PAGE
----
The Paradox of Choice

A pervasive theme I’ve had in this design blog has been providing a framework that allows for a maximum amount of customization for players.  This was a main topic in my last post, as well as in my design goals, but you can see the theme all over the place.  I recently watched this TED lecture from the author of The Paradox of Choice: Why More is Less (thanks to Alexis at Tao of D&D for turning me onto it).

I think there is a lot of truth here.  My real life aside, I see the result of “pain of more choices” all the time in 3.5 and Pathfinder.  There are so many feats, prestige classes, alternate equipment, sub-races, etc. that players feel like they have to research everything for the perfect choice.  And then, once they’ve made the choice, it turns out not to be the perfect one, and overall satisfaction is lower.

I’m trying to provide a framework that still values customization, but in the areas where the game is most customizable, the player creates the choices instead of having to search through volumes to find the choices they like best.  Still, I wonder if I have evaluated my design goals appropriately.

4 thoughts on “The Paradox of Choice

  1. wylliamjudd

    Extra Credits does a 6 minute video about this topic.

    The biggest takeaway is the distinction between a calculation and a choice. How do I maximize damage? is a calculation. They talk about two types of choices – risk assessment with incomplete information, and apples or oranges choices. I think it’s important to understand when designing a game when the options you give players are calculations, and when they’re choices.

    I also think that too many choices hides the impact of those choices. When making a choice, it should be clear what you’re getting out of it. Better mobility? Better defense? More damage? Even if you have a few ways to get better mobility, if there are few enough, you can understand how they differ, but if there are too many, you kind of wind up with a problem of calculating the best way to get mobility (or damage or whatever).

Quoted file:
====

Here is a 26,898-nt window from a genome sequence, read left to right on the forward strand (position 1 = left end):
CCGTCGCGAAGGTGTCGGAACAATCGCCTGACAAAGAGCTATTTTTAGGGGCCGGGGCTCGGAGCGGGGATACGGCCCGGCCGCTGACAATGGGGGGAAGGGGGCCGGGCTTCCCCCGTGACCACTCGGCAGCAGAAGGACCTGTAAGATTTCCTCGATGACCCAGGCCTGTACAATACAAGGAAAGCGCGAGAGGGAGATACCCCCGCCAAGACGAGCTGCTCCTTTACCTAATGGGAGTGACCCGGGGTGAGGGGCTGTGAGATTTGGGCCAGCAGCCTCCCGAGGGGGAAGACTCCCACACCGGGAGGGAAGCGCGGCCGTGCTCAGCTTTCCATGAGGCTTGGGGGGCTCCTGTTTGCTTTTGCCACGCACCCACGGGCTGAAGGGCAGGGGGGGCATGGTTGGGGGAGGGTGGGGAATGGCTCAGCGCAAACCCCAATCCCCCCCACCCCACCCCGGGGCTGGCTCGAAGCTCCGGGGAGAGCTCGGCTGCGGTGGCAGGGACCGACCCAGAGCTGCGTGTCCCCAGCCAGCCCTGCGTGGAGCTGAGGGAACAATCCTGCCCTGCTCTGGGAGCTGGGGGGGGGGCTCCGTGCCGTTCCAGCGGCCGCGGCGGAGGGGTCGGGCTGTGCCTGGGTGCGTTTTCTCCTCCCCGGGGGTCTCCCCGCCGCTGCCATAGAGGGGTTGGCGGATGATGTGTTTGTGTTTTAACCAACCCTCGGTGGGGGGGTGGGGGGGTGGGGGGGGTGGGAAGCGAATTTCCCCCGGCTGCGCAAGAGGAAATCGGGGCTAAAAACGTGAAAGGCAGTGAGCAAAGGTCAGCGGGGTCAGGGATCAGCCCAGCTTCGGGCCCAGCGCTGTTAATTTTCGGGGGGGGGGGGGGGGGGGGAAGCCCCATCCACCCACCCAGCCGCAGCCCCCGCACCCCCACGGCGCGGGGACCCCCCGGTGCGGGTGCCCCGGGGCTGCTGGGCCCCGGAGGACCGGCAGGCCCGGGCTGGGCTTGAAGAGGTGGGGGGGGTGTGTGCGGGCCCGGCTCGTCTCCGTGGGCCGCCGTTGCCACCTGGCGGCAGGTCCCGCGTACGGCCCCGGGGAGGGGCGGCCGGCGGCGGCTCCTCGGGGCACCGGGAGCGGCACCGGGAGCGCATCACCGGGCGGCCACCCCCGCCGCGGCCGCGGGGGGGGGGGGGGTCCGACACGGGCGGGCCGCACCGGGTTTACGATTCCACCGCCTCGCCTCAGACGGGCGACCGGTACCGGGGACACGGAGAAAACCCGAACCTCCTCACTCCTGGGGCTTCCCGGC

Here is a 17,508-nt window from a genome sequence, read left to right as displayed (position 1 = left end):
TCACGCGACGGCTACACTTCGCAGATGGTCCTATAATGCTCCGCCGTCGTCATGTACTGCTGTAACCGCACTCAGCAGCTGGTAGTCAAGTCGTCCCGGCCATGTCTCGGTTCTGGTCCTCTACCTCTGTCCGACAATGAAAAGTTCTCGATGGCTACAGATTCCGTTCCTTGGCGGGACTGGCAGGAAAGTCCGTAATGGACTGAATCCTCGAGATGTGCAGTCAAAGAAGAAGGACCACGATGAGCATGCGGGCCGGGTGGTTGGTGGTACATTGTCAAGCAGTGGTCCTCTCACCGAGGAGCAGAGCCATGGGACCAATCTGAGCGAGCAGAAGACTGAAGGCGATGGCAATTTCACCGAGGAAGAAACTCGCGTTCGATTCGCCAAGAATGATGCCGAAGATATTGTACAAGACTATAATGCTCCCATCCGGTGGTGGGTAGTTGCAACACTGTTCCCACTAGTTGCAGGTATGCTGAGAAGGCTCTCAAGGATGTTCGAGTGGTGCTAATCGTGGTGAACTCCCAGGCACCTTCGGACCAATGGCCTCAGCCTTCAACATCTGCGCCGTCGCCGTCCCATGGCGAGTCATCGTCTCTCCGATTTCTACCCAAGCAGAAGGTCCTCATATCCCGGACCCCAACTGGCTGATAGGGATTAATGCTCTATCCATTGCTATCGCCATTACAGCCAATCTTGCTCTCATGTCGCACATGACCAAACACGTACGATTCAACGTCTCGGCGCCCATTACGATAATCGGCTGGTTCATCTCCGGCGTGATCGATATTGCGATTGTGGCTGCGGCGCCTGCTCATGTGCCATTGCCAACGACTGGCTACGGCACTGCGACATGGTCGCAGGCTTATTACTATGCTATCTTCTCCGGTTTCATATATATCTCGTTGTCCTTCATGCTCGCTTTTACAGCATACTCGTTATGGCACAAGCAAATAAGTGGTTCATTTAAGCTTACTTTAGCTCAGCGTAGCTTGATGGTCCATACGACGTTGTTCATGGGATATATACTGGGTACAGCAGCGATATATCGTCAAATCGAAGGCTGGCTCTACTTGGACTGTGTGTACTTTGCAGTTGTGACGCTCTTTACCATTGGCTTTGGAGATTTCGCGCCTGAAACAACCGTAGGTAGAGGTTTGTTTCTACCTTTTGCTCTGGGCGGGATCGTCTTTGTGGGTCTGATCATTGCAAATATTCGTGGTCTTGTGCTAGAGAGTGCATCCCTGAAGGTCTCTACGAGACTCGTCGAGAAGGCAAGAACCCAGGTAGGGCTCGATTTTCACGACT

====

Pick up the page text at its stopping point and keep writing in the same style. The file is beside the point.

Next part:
1. JackOfHearts Post author

      Thanks, I was also just introduced to Extra Credits, but haven’t spent as much time going through them as I would like. I’ll take a look at that video as well and post back with my thoughts.

    2. Andy

      Good link. Definitely worth thinking about the difference between calculation and choice when designing a game. The only problem is that in an RPG (versus a computer game) there are so many more variables. I typically would never take a feat that allows my rogue to sneak attack through a mist in a video game as it would be incredibly situational, but in an RPG, if my rogue is good buddies with a weather druid who frequently throws up mist clouds, it suddenly becomes a terrific option. But if your group doesn’t have a druid, everyone will say that you’re creating an “illusion” of choice because the optimal build is +1 to hit (or whatever) and not the situational benefit of being able to sneak attack in a fog cloud.

      I’m torn because I like to have options like “sneak attack through fogs” even though 95% of characters won’t pick it. I think it adds character to the game. Maybe the better way to design a game would be to let the players pick the mechanical benefits as they level (choose between +1 to hit or +2 to damage) and then have all the other options unlock as they interact with the world? Or just get to where I think Brett is already at – your class covers the mechanics when it is initially chosen. Maybe options as you level up can never be determined with math.

      1. wylliamjudd

        Situational bonuses are not calculations, and are a good example of a real choice. You have incomplete information about how often a situation is going to come up. Many situational options would be a good way to create choice in character creation and development.

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